White House To Announce China Tariffs
STEVE INSKEEP, HOST:
He's made this threat a number of times. And today, President Trump is preparing to do it, impose tariffs on $50 billion worth of Chinese-made products. The U.S. turned aside China's offer in last-minute talks to buy $70 billion worth of American farm and energy products. Now China is preparing to retaliate for the new tariffs, or taxes on imports, that tend to raise their price in the United States. Carlos Gutierrez was the commerce secretary under President George W. Bush. He's been following this.
Welcome to the program.
CARLOS GUTIERREZ: Good morning.
INSKEEP: So when we think about what seems likely to be taxed here - televisions, medical devices, aircraft parts, batteries, a lot of other things - do you feel you understand what the strategy is?
GUTIERREZ: Well, the idea is to tax as many either high-tech or high-tech-related materials that are coming out of China given that this stems from a 301 initiative, the 301 being targeted at intellectual property and technology transfer.
INSKEEP: Well, with that - I guess that gets to what the administration is concerned about. China is trying to dominate certain high-tech industries and is accused of doing so in part by taking U.S. technology. Right?
GUTIERREZ: That's just one piece of this. That's what is called Article 301. That is directly targeted at technology, technology transfer, intellectual property rights and very much focused on what China calls China 2025, when they plan to be almost self-sufficient in technology. There are other tariffs coming on. There's an investigation on autos. There are aluminum and steel tariffs. There are other things up in the air.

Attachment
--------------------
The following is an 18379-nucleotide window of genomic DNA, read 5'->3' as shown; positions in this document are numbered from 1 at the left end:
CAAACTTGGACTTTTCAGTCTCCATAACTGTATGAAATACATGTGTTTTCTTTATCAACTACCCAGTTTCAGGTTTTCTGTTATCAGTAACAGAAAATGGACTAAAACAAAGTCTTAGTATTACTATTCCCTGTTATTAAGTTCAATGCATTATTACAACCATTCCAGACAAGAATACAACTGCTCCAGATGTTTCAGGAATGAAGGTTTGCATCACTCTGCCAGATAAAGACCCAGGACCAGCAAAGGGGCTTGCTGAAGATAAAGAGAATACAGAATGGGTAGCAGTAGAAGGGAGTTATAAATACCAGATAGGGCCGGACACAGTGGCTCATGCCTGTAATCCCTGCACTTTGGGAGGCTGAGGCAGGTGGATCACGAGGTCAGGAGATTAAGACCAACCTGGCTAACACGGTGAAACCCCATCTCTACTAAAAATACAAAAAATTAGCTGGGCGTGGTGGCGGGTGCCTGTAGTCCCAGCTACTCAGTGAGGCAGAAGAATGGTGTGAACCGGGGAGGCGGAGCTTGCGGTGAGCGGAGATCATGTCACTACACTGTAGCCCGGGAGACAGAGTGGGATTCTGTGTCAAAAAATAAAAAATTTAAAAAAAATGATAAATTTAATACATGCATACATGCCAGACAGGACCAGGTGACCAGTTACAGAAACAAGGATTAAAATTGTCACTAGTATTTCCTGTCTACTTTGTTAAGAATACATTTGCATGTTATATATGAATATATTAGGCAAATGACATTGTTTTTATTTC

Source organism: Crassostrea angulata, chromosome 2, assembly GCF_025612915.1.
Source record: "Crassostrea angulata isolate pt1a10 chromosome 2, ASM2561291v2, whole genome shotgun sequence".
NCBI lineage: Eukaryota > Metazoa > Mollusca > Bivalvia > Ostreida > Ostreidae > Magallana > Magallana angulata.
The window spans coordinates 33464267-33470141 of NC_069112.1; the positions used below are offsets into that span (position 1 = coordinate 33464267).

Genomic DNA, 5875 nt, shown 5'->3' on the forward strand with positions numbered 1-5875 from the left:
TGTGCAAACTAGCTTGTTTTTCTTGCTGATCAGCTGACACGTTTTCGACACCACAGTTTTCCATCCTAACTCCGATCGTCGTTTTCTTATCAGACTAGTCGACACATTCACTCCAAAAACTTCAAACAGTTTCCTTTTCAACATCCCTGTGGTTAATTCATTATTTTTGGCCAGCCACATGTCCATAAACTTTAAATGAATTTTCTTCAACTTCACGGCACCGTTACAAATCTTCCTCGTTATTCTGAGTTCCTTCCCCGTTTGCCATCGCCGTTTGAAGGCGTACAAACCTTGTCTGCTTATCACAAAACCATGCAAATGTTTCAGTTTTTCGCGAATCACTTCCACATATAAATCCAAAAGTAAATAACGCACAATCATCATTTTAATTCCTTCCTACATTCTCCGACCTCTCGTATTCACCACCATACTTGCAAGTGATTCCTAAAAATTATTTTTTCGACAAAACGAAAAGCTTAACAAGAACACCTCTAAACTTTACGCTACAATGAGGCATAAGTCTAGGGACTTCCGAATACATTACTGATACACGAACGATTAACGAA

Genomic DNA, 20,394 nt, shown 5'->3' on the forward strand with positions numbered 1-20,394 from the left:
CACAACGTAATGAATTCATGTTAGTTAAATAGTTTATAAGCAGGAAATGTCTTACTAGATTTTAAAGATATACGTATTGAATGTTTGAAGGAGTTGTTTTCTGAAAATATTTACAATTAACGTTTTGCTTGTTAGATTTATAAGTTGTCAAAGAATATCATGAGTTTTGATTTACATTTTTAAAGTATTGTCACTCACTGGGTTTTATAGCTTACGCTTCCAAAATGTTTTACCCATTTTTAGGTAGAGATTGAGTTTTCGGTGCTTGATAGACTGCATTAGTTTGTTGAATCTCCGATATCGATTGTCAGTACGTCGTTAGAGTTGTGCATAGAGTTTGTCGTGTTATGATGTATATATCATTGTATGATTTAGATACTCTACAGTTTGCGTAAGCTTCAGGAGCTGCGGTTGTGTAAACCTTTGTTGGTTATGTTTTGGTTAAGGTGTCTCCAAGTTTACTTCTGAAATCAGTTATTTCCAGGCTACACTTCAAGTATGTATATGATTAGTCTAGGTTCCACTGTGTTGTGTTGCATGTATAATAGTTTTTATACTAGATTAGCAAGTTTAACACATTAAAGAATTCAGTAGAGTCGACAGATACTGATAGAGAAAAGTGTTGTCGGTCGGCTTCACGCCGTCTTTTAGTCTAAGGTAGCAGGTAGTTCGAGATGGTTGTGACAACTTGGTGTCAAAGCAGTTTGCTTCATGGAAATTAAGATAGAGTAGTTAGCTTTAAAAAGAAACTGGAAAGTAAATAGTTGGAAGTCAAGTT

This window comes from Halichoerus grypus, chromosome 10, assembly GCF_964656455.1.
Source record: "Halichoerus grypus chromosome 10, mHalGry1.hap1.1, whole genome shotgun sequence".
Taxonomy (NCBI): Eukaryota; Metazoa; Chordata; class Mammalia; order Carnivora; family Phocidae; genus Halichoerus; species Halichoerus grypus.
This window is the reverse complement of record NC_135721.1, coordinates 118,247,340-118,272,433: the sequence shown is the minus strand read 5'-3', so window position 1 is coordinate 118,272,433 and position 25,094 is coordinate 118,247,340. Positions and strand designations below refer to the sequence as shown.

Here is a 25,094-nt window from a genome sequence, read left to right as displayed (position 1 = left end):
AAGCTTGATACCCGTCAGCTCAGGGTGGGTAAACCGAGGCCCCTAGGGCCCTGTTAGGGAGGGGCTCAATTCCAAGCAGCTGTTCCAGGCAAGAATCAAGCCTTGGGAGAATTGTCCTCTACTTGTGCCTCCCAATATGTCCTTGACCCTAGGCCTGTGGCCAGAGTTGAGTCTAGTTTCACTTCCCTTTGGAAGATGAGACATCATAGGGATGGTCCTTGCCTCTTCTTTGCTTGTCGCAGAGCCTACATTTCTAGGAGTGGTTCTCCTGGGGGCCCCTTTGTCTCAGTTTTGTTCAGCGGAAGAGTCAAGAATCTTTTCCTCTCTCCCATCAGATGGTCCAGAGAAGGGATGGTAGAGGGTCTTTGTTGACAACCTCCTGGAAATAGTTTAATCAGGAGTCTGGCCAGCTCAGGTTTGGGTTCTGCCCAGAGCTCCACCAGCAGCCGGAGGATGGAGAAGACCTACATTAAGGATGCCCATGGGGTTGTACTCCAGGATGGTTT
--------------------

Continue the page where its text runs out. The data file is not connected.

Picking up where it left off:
And part of the problem is that there are too many things up in the air, too many threats, too many tariffs. And it's just hard to keep track of it all. And it is about tactics. Even though there is a trade strategy, these are circumstantial tactics. You never know what's going to happen next because a lot depends on the circumstances of what happens now. Everything seems to be in reaction to something else.
INSKEEP: OK. So I think you're saying that some in the administration have a strategy. They have real concerns they want to raise with China. But the administration thrives on chaos. There's a president who likes to be unpredictable. And you're saying too many things are happening at once, and it's hard really to execute the strategy.
GUTIERREZ: Yeah. I mean, I think there's a strategy in the sense that there is a concept that says that the U.S. has been taken advantage of, and we can see that through the trade deficit. I personally disagree with both. But after that, there really isn't a strategic plan. It's sort of being worked on as we go along. And that's part of the problem. So you don't know. Right now the president is being criticized by Congress for having backed off a little bit on ZTE - on the sanctions against ZTE for having broken...
GUTIERREZ: ...Iran's sanctions. That, in turn, may make the president feel like he has to be more forceful with these tariffs to show that he is strong. So again, that's what I mean about tactics. It's usually a response to something that just happened. And that's why it's so difficult to track. And anyone who wants to track it should do it every day.
INSKEEP: So it's unpredictable what the administration is doing. Is it predictable, though, what happens now? The administration goes through with these tariffs, and then it's China's turn.
GUTIERREZ: Yes, that's easier to predict. China will respond. And China will respond with products that will hurt the U.S. and will hurt U.S. lawmakers. So they've targeted Kentucky bourbon; they've targeted Harley-Davidson - Kentucky bourbon, of course, being from the state where Mitch McConnell's from. They've targeted products from Wisconsin, which is where Paul Ryan is from. So they know what they're doing. And they're also targeting red-state products.
INSKEEP: Carlos Gutierrez is a former U.S. commerce secretary. Thanks very much.
GUTIERREZ: Thank you very much. Transcript provided by NPR, Copyright NPR.